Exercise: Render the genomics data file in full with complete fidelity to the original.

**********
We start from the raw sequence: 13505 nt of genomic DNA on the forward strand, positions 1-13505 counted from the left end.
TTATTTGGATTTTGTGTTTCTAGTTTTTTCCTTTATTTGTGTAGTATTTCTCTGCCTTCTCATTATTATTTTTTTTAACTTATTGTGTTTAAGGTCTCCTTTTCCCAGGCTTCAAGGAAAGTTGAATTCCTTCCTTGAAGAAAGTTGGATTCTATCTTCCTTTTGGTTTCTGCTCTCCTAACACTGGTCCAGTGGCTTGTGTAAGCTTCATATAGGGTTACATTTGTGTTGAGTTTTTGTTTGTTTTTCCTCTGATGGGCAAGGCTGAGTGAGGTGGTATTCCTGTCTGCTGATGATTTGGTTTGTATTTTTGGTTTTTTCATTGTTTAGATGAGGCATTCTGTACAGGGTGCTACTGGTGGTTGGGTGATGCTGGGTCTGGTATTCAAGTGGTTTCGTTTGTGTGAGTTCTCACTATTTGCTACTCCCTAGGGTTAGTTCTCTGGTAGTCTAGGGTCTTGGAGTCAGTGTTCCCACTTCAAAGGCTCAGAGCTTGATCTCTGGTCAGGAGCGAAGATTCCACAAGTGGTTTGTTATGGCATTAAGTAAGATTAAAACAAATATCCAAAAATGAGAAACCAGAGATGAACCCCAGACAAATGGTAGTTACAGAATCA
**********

We start from the raw sequence: 13505 nt of genomic DNA on the forward strand, positions 1-13505 counted from the left end.
TTATTTGGATTTTGTGTTTCTAGTTTTTTCCTTTATTTGTGTAGTATTTCTCTGCCTTCTCATTATTATTTTTTTTAACTTATTGTGTTTAAGGTCTCCTTTTCCCAGGCTTCAAGGAAAGTTGAATTCCTTCCTTGAAGAAAGTTGGATTCTATCTTCCTTTTGGTTTCTGCTCTCCTAACACTGGTCCAGTGGCTTGTGTAAGCTTCATATAGGGTTACATTTGTGTTGAGTTTTTGTTTGTTTTTCCTCTGATGGGCAAGGCTGAGTGAGGTGGTATTCCTGTCTGCTGATGATTTGGTTTGTATTTTTGGTTTTTTCATTGTTTAGATGAGGCATTCTGTACAGGGTGCTACTGGTGGTTGGGTGATGCTGGGTCTGGTATTCAAGTGGTTTCGTTTGTGTGAGTTCTCACTATTTGCTACTCCCTAGGGTTAGTTCTCTGGTAGTCTAGGGTCTTGGAGTCAGTGTTCCCACTTCAAAGGCTCAGAGCTTGATCTCTGGTCAGGAGCGAAGATTCCACAAGTGGTTTGTTATGGCATTAAGTAAGATTAAAACAAATATCCAAAAATGAGAAACCAGAGATGAACCCCAGACAAATGGTAGTTACAGAATCA